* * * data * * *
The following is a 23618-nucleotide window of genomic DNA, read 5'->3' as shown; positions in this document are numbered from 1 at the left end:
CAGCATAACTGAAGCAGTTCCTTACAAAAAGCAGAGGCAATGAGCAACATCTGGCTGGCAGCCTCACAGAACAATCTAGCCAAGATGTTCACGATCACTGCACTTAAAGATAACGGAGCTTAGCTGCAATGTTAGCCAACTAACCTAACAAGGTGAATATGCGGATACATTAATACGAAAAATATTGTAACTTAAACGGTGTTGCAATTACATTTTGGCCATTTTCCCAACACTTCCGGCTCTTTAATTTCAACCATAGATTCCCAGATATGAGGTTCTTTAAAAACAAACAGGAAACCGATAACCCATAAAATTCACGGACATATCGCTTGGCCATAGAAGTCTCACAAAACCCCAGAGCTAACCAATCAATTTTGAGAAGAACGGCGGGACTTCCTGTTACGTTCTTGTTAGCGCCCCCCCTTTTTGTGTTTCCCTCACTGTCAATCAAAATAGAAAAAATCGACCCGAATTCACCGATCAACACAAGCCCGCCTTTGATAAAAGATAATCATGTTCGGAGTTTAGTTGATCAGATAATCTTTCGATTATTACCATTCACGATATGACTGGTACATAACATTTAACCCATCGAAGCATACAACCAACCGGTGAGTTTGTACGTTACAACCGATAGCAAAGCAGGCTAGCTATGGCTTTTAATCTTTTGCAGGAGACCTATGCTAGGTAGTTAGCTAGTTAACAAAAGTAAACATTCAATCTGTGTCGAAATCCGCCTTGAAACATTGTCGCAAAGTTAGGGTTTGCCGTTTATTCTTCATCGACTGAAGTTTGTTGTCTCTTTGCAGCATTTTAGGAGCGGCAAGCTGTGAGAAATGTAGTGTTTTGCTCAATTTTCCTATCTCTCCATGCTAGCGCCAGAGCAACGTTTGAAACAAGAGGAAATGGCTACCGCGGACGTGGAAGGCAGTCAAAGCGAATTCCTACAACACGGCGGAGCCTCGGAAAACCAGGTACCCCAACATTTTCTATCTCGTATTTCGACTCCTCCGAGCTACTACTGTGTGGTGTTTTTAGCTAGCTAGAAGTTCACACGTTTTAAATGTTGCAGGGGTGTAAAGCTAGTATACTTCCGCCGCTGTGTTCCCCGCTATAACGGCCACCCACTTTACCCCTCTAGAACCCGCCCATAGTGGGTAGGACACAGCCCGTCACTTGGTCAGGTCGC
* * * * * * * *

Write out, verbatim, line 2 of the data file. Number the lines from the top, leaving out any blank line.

CAGCATAACTGAAGCAGTTCCTTACAAAAAGCAGAGGCAATGAGCAACATCTGGCTGGCAGCCTCACAGAACAATCTAGCCAAGATGTTCACGATCACTGCACTTAAAGATAACGGAGCTTAGCTGCAATGTTAGCCAACTAACCTAACAAGGTGAATATGCGGATACATTAATACGAAAAATATTGTAACTTAAACGGTGTTGCAATTACATTTTGGCCATTTTCCCAACACTTCCGGCTCTTTAATTTCAACCATAGATTCCCAGATATGAGGTTCTTTAAAAACAAACAGGAAACCGATAACCCATAAAATTCACGGACATATCGCTTGGCCATAGAAGTCTCACAAAACCCCAGAGCTAACCAATCAATTTTGAGAAGAACGGCGGGACTTCCTGTTACGTTCTTGTTAGCGCCCCCCCTTTTTGTGTTTCCCTCACTGTCAATCAAAATAGAAAAAATCGACCCGAATTCACCGATCAACACAAGCCCGCCTTTGATAAAAGATAATCATGTTCGGAGTTTAGTTGATCAGATAATCTTTCGATTATTACCATTCACGATATGACTGGTACATAACATTTAACCCATCGAAGCATACAACCAACCGGTGAGTTTGTACGTTACAACCGATAGCAAAGCAGGCTAGCTATGGCTTTTAATCTTTTGCAGGAGACCTATGCTAGGTAGTTAGCTAGTTAACAAAAGTAAACATTCAATCTGTGTCGAAATCCGCCTTGAAACATTGTCGCAAAGTTAGGGTTTGCCGTTTATTCTTCATCGACTGAAGTTTGTTGTCTCTTTGCAGCATTTTAGGAGCGGCAAGCTGTGAGAAATGTAGTGTTTTGCTCAATTTTCCTATCTCTCCATGCTAGCGCCAGAGCAACGTTTGAAACAAGAGGAAATGGCTACCGCGGACGTGGAAGGCAGTCAAAGCGAATTCCTACAACACGGCGGAGCCTCGGAAAACCAGGTACCCCAACATTTTCTATCTCGTATTTCGACTCCTCCGAGCTACTACTGTGTGGTGTTTTTAGCTAGCTAGAAGTTCACACGTTTTAAATGTTGCAGGGGTGTAAAGCTAGTATACTTCCGCCGCTGTGTTCCCCGCTATAACGGCCACCCACTTTACCCCTCTAGAACCCGCCCATAGTGGGTAGGACACAGCCCGTCACTTGGTCAGGTCGC